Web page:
Gee, I’m single. I don’t know the way it is with you, but Valentine’s Day traditionally falls on a romantically awkward time for me (except for the last two years). This year, it’s pretty bad. I’ll spare you the gory details, but I essentially returned from my girlfriend-bonding Moroccan vacation to a live-in who’d decided he wanted out. Home sweet home! Of course, now that it’s the first week of February, all the aphrodisiac date menus, heart-shaped boxes of chocolates, stuffed bears and stupid cupids bouncing around in attempt to stimulate the love sensors only make me sense a party that I’m not invited to. So, I rather liked the refreshingly morbid title of Culinate’s new blogging contest, Death by Chocolate.
This is one event I think I can swing. Remember, guys, hell hath no fury. You may just die if you eat this dessert. Then again, so might I if I finish the whole thing alone. All’s fair in love and war. But seriously, though, this recipe is for all the foodies this year without a special someone to make an ooey, gooey, messy-smooch-worthy triple chocolate cakelette a l’amour for. Because I know that not all of us just conveniently have the love of our lives at our disposal every time we want to indulge in said chocolately bliss. There’s nothing like crashing a party.
This recipe is something that anyone can make with leftover bread, milk and chocolate. Something in between a classic English trifle and the dog’s dinner, it layers torn-up No-Knead Bread (the tearing is the best part) with dark chocolate pudding and broken chunks of dark chocolate (a good whack at chocolate is fun, too). It’s given a douse of chocolate liqueur (for that soggy, limp feeling in your heart — I mean, of a trifle), and a hint of chile in the chocolate for that sting (on your tongue, that is).
For the pudding, I searched online for a dark chocolate version to adapt and was pleasantly surprised to find this one by my favorite Food Maven, Arthur Schwartz, dubbed “The Best Chocolate Pudding.” (Arthur was kind enough to invite me over for treats he was cooking for his latest book last summer.) I ended up using a bar of 72% cacao Vivani organic dark chocolate that I picked up at a corner store instead of his recommended Scharffen Berger. I also infused the milk first with a few torn pieces of a dried chipotle.
Yeasty. Spicy. A little bit salty. And entirely bittersweet. Enjoy, Valentine’s Day singles.
And please don’t forget to vote for my post/recipe in Culinate’s Death by Chocolate contest for a chance to win a weekend in Napa Valley — I seriously need to get away from my apartment! Shortcut: Just click on the icon on the top right corner of this blog and you’ll have chosen my blog already. You have until February 8 to vote before the esteemed judges take over for the top ten entries. Thank you, thank you, and thank you in advance.
about half a loaf of No-Knead Bread (or substitute any crusty bread), torn to roughly 1″ pieces
1/2 cup chocolate liqueur (such as Godiva)
2 oz dark chocolate, coarsely crushed or chopped
1/2-1 oz dark chocolate, shaved or finely chopped (for the topping)
for the pudding:
3 cups milk
1/2 cup sugar
4 oz bittersweet chocolate (preferably 72%)
1 teaspoon vanilla
4 tablespoons corn starch
about 1 tablespoon dried chipotle pieces, seeds removed
Wrap the chipotle pieces in a cheesecloth and tie to close satchel. Fill a medium saucepan with the milk and add the satchel. Heat over medium-high until the milk just begins to froth around the edges (about 3-5 minutes), but do not let boil. Turn off heat, cover and let steep for 30 minutes. Uncover, remove the satchel and discard.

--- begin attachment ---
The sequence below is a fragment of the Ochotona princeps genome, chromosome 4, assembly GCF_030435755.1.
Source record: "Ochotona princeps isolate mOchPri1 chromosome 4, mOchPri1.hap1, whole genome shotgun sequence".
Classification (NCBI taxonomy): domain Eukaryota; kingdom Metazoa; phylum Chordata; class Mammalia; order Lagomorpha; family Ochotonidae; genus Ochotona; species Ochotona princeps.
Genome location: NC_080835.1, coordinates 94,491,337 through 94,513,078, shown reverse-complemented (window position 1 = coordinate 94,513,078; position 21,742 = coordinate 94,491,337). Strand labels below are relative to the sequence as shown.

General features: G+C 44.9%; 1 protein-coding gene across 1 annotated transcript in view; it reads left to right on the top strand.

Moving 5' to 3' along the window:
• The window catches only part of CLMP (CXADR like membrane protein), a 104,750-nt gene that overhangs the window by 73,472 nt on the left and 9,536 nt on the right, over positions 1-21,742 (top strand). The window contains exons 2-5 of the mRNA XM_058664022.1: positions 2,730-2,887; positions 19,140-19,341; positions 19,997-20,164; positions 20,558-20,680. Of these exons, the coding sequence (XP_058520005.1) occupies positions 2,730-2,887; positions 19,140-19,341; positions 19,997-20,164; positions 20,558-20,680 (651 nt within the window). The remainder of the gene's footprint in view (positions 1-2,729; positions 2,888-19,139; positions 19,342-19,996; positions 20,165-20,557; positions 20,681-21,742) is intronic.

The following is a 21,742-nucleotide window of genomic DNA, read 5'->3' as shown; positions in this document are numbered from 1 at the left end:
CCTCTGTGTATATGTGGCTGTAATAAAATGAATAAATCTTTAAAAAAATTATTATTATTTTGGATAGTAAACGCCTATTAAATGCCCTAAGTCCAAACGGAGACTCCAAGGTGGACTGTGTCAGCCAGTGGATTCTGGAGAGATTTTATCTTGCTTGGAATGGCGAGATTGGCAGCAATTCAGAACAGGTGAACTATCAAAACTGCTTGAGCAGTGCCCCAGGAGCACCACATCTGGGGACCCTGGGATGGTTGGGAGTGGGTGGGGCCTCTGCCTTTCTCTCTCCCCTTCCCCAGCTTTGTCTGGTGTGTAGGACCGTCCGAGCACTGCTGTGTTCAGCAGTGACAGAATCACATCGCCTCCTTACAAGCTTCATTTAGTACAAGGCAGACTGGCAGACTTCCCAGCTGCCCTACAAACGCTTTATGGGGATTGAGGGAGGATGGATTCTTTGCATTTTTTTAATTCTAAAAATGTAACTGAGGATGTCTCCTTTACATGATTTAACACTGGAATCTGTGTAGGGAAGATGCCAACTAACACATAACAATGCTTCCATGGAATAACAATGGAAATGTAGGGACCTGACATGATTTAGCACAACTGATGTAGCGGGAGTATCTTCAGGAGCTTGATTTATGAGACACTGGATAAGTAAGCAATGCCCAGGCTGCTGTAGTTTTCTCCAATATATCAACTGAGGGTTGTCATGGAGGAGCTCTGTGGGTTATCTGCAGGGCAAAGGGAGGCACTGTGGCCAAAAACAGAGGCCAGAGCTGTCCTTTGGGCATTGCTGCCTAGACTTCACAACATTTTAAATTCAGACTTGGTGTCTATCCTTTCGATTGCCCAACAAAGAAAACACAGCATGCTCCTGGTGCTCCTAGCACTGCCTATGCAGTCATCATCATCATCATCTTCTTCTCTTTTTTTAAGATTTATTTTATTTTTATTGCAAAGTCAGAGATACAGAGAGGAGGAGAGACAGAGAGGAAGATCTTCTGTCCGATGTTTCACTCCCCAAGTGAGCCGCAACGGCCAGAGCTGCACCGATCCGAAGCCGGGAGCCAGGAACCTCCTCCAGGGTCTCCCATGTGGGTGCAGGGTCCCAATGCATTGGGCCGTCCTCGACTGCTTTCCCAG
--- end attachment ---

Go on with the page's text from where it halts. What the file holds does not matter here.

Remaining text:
Meanwhile, combine the sugar and cornstarch in a mixing bowl and place it atop a pot of boiling water. Break the 4 oz of chocolate into squares and add to the bowl. Gradually add the milk, stirring constantly. Continue stirring until mixture is smooth and slightly thickened (8-10 minutes). Use a wire whisk to gently break up any lumps. The pudding mixture should never come to a boil. Cover and cook for another 10-12 minutes, uncovering to stir or gently whisk occasionally. Remove from heat and let cool.
Begin layering the dessert (for presentation purposes, it’s best to use a large, round glass dessert bowl). Spread about one-third of the bread pieces on the bottom of the bowl. Sprinkle on one-third of the chocolate liqueur. Spread on a thick layer of one-third of the pudding. Top with one-third of the coarse chocolate chunks. Repeat process twice. Add the shaved or finely chopped chocolate on top. Cover and chill for at least 30 minutes before serving.
Cost Calculator(for 6-8 servings)
1/2 loaf homemade No-Knead Bread (or 1 1/2 cups flour, 1/2 tsp yeast, 1/2 tsp salt): $0.40
3 cups milk: $1.20
7 oz. 72% dark chocolate (at $2.99/3.5 oz. bar): $5.98
1/2 cup chocolate liqueur (at $15/26 oz. bottle): $3.00
1/2 cup sugar: $0.25
1 teaspoon vanilla: $0.25
4 tablespoons corn starch: $0.20
1 tablespoon dried chipotle pieces: $0.20
Six brownie points: Another reason why I went with Arthur Schwartz’s chocolate pudding recipe (and it is indeed the best I’ve had) is that it uses corn starch as the thickening agent rather than eggs. Meaning, it’s less rich. Not that you would taste the difference — to me, it just tastes like incredibly thick, smooth, cool and creamy dark, dark chocolate. Who needs extra fat? Real trifles are also made with torn-up bits of sponge cake, so substituting white bread not only gives it a yeasty, savory complexity but makes the dessert less fatty and sugary to boot. As for all that deep dark chocolate, the darker the blend, the more antioxidant-rich. Could this goopy, creamy indulgence dessert be a health food in disguise? I suppose as long as you don’t eat too much (but who would ever do that?).